This morning I led a guided walk around the FAUNA reserve in Lancaster. It was the first one that I've done for a while and we had a great turnout. Thankfully the weather behaved and we saw a decent selection of common birds including both common and lesser whitethroat, reed bunting, stock dove and a pair of grey partridge.
Afterwards I went off for a trundle around Aldcliffe to see if anything had dropped in. There were plenty of singing warblers around; willow warbler, chiffchaff, sedge warbler, both whitethroats, and blackcaps all belting it out.
The highlight was a whinchat in the maize fields, followed by another by Freeman's Pools.
A few pairs of lapwing seemed to have resettled in the maize fields, along with a pair of oystercatchers. Hopefully they will have some success this time - it appears that the seed went down soon after the muck was ploughed in so they should be able to hatch a brood before any herbiciding takes place.
There are still a couple of healthy looking lapwing chicks around the Wildfowlers' Pools.
I pooped back down mid-afternoon to give my newly repaired bike an airing and the only notable difference was the presence of a couple of smart white wagtails and the dapper breeding plumage dunlin still hanging out at the Wildfowlers' Pools. What on earth that bird is doing, I have no idea..!
It appears that the mute swan pair that built a nest at Reedy Corner have abandoned it. Not too far away, the pair I saw on the canal near Aldcliffe Triangle yesterday had NINE newly hatched cygnets in tow.
Other birds seen by Aldcliffe birders in recent days include more whinchats and wheatears and a spotted flycatcher.
Meanwhile, my new job at Leighton Moss means I've been getting a bit blasé about spoonbills, cattle egrets, marsh harriers and Cetti's warblers. Any of which would be great Aldcliffe birds (in fact cattle egret would be a patch first - surely it's only a matter of time?).
Monday, 8 May 2017
So, it was a real pleasure to find one this morning by Bank Pool. The bird was a female and it was foraging around the reeds at the edge of the pool. Also there was a singing reed warbler and a coot with a brood of 5 chicks.
One other notable feature of the morning was the movement of swallows and swifts through the area. Good numbers were passing through, with many stopping to feed over the fields. A few house martins and a single sand martin were also seen.
Several common whitethroat and lesser whitethroat were seen and heard throughout the area along with multiple blackcap, willow warbler and chiffchaff. (Of note, I spotted a common whitethroat a couple of days ago that was ringed on its left leg; it would be great to know where that had come from!).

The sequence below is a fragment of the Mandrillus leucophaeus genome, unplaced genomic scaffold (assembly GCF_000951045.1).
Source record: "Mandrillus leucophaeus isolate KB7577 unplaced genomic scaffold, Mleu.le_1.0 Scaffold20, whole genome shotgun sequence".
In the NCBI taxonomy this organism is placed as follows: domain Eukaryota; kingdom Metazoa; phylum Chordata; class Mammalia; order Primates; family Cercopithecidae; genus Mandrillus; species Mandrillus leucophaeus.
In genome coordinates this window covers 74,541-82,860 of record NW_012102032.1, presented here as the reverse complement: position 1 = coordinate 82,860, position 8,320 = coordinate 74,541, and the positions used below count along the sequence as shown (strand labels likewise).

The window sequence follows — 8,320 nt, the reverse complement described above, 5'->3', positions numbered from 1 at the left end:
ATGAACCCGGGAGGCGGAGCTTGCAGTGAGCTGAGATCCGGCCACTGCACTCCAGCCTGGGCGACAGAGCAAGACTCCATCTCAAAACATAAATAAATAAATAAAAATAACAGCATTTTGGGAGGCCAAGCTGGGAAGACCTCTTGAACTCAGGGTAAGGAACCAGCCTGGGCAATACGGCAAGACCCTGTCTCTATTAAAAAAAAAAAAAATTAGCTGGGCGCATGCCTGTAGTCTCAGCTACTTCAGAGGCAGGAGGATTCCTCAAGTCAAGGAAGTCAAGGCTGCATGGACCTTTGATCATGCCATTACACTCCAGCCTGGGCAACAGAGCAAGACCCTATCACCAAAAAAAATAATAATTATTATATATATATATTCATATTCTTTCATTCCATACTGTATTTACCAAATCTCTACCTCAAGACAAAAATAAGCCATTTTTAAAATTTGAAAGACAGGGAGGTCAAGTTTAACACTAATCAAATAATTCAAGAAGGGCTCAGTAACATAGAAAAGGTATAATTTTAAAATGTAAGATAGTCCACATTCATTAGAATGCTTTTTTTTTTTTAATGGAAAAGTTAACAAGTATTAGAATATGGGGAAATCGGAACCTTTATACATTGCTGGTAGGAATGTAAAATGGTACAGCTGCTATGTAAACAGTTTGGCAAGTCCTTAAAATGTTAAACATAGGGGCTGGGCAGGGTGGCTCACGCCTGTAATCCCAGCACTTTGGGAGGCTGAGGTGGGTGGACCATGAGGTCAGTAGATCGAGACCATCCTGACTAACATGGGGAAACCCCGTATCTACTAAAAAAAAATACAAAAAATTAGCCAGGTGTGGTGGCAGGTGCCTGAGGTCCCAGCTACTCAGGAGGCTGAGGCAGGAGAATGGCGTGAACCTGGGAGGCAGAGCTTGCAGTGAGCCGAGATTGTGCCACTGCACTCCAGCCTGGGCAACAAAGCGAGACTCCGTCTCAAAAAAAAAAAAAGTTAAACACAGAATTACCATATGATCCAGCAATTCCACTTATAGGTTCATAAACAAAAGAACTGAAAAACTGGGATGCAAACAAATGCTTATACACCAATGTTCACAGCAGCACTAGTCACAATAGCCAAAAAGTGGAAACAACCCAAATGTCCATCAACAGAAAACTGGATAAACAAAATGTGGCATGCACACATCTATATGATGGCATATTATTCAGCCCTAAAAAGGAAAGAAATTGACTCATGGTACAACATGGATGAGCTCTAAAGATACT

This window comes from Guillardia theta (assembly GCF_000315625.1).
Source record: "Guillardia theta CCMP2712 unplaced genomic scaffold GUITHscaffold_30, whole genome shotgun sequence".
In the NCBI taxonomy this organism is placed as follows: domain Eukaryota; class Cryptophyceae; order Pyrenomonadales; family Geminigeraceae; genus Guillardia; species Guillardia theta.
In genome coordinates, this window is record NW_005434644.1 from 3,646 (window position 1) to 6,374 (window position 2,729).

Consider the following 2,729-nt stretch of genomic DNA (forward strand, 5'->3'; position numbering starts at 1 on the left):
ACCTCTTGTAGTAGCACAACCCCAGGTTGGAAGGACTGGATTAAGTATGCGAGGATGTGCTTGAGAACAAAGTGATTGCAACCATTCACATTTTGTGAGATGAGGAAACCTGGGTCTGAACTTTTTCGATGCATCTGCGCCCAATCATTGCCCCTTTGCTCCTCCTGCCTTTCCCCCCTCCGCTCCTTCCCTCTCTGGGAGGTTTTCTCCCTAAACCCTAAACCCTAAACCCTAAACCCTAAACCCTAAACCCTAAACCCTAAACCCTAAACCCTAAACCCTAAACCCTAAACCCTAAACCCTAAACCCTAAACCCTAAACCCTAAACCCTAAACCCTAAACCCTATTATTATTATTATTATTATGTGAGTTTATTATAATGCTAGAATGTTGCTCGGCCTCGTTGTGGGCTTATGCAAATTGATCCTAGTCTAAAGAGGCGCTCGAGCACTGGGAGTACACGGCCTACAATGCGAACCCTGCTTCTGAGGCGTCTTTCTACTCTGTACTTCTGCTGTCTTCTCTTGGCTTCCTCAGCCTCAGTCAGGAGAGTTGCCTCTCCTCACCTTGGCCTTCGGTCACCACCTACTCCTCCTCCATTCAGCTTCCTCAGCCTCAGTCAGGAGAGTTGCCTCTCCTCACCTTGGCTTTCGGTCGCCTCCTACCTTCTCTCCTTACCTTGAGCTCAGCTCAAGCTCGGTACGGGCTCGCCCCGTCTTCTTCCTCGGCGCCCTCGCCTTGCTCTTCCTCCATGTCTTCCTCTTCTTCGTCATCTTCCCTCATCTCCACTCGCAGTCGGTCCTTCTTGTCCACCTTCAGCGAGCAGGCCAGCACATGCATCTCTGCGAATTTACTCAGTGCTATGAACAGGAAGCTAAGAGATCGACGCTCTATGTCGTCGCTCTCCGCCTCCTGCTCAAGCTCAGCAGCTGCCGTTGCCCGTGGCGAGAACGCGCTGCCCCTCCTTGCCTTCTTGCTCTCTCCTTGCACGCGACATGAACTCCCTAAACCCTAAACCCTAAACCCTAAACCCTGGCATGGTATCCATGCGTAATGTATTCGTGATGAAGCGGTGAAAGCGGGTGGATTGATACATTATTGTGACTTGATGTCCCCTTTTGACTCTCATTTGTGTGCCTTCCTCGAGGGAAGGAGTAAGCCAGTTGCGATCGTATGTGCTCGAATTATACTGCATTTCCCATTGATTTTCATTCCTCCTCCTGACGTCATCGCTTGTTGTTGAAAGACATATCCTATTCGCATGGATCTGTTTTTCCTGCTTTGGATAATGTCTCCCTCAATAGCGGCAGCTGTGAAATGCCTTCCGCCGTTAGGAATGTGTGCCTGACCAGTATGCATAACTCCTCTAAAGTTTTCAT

Also present this morning was a single wheatear on the marsh near the Walled Meadow.
This morning was the first time that I had been able to spend a good couple of hours on my local patch for a while. I was fortunate enough to be in Southern California and Arizona for the past two weeks, guiding on a trip for Ribble Bird Tours. The birding was great out there but I was acutely aware that I was away from the patch during peak migration time!
Prior to my visit to the US, I had a pretty remarkable sighting at Aldcliffe. On April 16th I had a wander down in the evening and just about the first bird I clapped eyes on was a hooded crow as it flew low, south over Freeman's Pools!
I ran up the 'hill' and connected with it as it carried on over the maize fields, much to the annoyance of the nesting lapwings. It flew over Dawson's Bank and disappeared. A scan over the marsh a while later failed to relocate it.
This is only my second ever 'hoodie' at Aldcliffe (local youths excepted) - my first was back in 2004 when a bird turned up for a few days in late July.
And talking of nesting lapwings; the maize field nesters have been trashed as usual thanks to the need to plough in manure in advance of growing animal fodder. I noticed a few pairs back in the field today but any new attempts to re-lay will be equally doomed as the seed has yet to go down. Hopefully a pair or two might lay again after the next assault. Just one pair of lapwings has hatched three young at the Wildfowlers' Pools, though only two chicks were there yesterday and I could only see one today... not exactly the best way to sustain a population.